“The object of the artist is the creation of the beautiful. What the beautiful is is another question.” James Joyce, “A Portrait of the Artist as a Young Man.”
In talking with Idyllwild Art Academy senior Quincy Ryan, one is struck by his brooding restlessness and his struggle of coming to grips with philosophical contradictions — of finding his unique voice and identity through rigorous introspection and self-examination. It was surprising to find a young man working through existential issues that many older people never choose to examine or consider.
Quincy remembered an early such encounter. He recounted being 10 and going to the dentist. “I thought at the time that pain was a state of mind, that it was not really real,” he said. He noted the realization allowed him to work to remove the pain — to actively affect what was affecting him.
“My family was kind of alternative,” said Quincy (probably named after Quincy Jones, with whom his father Bruce Ryan has worked). “I was always surrounded by artists. I was a very emotional kid, more than most. At a very young age, I learned to respect my emotions. By being guarded it made me less vulnerable to what was going on around me and led to some detachment issues.”
Quincy remembered his first year, as a sophomore jazz music student, at IAA. “When I first came to Idyllwild Arts, I was nervous and a little shut off,” he said. “But though the study of humanities, I began to see the importance of a narrative. Music is abstract but also overt. It is kinetic and manipulates energy and transfers that energy directly to an audience by putting out an emotion, such as anger or happiness.
“But music can be more complex, when there is a narrative, a way to contextualize it and give it more meaning — where the mood of the music is tied to a message.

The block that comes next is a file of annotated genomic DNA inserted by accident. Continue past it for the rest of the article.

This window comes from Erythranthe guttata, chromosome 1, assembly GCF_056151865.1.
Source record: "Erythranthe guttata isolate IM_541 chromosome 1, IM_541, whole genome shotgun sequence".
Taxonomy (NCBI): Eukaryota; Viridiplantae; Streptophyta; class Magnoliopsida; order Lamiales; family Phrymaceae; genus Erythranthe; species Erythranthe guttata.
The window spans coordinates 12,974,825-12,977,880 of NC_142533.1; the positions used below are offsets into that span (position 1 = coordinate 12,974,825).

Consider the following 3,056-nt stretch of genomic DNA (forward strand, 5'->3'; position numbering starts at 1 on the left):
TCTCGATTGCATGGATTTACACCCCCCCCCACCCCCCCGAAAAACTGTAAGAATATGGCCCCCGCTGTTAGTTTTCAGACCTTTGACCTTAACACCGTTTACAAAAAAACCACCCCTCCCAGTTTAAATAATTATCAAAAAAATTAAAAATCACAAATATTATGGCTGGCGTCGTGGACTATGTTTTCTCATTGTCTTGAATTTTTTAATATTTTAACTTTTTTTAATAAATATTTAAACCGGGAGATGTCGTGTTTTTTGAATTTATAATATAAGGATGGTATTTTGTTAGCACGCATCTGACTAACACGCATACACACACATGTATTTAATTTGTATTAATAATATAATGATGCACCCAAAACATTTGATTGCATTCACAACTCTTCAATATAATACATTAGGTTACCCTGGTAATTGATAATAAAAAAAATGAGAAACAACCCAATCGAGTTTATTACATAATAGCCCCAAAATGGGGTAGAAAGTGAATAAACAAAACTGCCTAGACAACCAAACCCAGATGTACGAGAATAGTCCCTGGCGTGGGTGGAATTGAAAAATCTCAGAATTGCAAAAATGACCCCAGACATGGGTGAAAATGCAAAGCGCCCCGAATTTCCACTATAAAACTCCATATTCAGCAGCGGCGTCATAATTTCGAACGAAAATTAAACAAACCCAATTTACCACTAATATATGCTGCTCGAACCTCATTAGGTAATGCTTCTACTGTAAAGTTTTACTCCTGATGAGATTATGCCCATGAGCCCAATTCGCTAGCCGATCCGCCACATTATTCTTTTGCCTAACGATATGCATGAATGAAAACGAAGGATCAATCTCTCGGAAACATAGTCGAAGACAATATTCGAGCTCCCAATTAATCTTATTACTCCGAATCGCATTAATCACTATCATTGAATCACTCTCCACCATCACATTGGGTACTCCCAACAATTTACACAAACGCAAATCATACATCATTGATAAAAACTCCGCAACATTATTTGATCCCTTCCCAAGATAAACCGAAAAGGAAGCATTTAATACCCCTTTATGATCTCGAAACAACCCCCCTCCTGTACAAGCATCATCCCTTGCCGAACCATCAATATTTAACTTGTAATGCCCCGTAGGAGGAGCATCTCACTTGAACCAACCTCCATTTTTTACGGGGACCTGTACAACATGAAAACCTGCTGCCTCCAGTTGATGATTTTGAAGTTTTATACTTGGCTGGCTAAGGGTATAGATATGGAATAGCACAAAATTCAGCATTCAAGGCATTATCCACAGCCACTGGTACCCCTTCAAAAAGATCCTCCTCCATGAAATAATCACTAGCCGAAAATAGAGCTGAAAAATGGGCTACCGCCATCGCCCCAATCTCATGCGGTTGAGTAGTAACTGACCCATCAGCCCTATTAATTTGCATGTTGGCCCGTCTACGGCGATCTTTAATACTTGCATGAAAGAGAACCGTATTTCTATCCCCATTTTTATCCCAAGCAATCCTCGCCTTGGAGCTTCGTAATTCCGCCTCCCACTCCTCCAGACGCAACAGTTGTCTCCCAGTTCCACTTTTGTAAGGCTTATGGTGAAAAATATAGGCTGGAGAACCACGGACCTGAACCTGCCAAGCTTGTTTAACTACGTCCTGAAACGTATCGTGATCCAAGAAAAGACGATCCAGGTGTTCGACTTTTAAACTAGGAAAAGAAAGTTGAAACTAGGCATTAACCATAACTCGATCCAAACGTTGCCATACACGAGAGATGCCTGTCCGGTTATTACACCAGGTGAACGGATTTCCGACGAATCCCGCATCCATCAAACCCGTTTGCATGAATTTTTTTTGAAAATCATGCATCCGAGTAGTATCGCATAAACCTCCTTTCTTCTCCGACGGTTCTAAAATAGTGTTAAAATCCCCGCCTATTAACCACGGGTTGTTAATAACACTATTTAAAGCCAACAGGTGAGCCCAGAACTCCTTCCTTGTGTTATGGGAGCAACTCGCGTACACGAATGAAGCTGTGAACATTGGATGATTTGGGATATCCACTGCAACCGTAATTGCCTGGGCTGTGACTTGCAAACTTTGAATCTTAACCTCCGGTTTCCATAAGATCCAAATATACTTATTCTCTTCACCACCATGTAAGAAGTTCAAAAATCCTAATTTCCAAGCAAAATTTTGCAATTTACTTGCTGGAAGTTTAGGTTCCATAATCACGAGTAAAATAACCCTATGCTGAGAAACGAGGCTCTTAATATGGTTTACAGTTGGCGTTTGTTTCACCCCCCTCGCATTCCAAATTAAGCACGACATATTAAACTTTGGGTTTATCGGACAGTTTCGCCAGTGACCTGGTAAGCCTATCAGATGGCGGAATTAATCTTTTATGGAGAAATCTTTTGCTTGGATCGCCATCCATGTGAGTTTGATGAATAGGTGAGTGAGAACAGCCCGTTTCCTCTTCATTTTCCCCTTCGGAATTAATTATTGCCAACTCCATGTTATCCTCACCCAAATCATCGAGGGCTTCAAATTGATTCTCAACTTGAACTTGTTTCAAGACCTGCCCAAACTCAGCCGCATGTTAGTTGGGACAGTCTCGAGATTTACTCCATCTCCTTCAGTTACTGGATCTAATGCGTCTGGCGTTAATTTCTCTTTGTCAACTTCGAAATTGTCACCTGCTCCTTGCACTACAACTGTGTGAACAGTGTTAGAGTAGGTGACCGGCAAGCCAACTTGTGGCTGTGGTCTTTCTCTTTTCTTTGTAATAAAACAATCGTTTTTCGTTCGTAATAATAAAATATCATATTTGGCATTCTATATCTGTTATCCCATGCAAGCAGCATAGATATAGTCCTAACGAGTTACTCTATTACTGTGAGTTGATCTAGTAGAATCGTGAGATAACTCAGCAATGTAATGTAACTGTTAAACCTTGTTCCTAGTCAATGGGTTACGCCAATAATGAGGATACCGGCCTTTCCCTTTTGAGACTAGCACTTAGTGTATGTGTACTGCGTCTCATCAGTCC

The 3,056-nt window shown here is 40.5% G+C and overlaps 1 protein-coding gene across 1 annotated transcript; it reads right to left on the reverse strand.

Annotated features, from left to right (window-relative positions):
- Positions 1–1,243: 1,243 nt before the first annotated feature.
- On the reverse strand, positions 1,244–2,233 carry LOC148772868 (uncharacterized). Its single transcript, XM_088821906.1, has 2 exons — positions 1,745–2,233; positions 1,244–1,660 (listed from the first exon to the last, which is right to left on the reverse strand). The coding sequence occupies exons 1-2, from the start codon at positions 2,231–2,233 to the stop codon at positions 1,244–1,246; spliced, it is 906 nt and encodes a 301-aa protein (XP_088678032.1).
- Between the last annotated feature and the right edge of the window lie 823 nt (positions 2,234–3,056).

“I thought I wanted to become a virtuosic performer. Now I understand I want to be something more — I want to be a creator, an artist.
“Understanding literature as an art form, something less abstract than music, has helped me know who I am and what I need to be doing. It’s opened my creative and emotional personality.”
Quincy credits IAA Jazz Director Marshall Hawkins with helping to break his early shell so that he could be more open to grow and experiment. “He told me to relax and be more spiritually involved,” Quincy remembered. “I am so lucky to have had such academic and artistic stimulation here at Idyllwild Arts.”
He remembered a seminal moment in freeing up his mind and musical taste. “When I first came here, my musical tastes were primarily metal,” he said. “Everything had to be compressed, loud and intense. But later – I was on a hike with Daniel Gray [faculty] and listening to acoustic music – David Lang ‘Death Speaks.’ Now I listen to jazz, to modernist classical, to whatever. I don’t shut out any genres. My taste lies in music that has the most intention and the most attention to detail.”
This year, Quincy has been part of the winning IAA jazz combos at both the Berklee High School Jazz Festival in Boston and the Reno Jazz Festival in Reno.
After graduation, Quincy will attend Cal Arts in Valencia, with a focus on composition — to expand, as he says, his artistic palette. “I’m not ready yet to reject anything. I’m trying to find a place for everything. My political philosophy is, I don’t assume I know anything. I’m trying to navigate and understand what to move toward.
“My goal going forward is to get the richest and most diverse experience I can have, and to be the best artist and happiest person I can be.”
Quincy will be in the composer/performer program at Cal Arts. “I’ll be shifting towards composition — sitting down with a score and working things out.”
Quincy talks a lot about navigating forward — finding channels to move through and working things out. His intense introspection and evolutionary journey are reminiscent of Stephen Dedalus in James Joyce’s “Portrait of the Artist.” It will be interesting to see the choices he makes.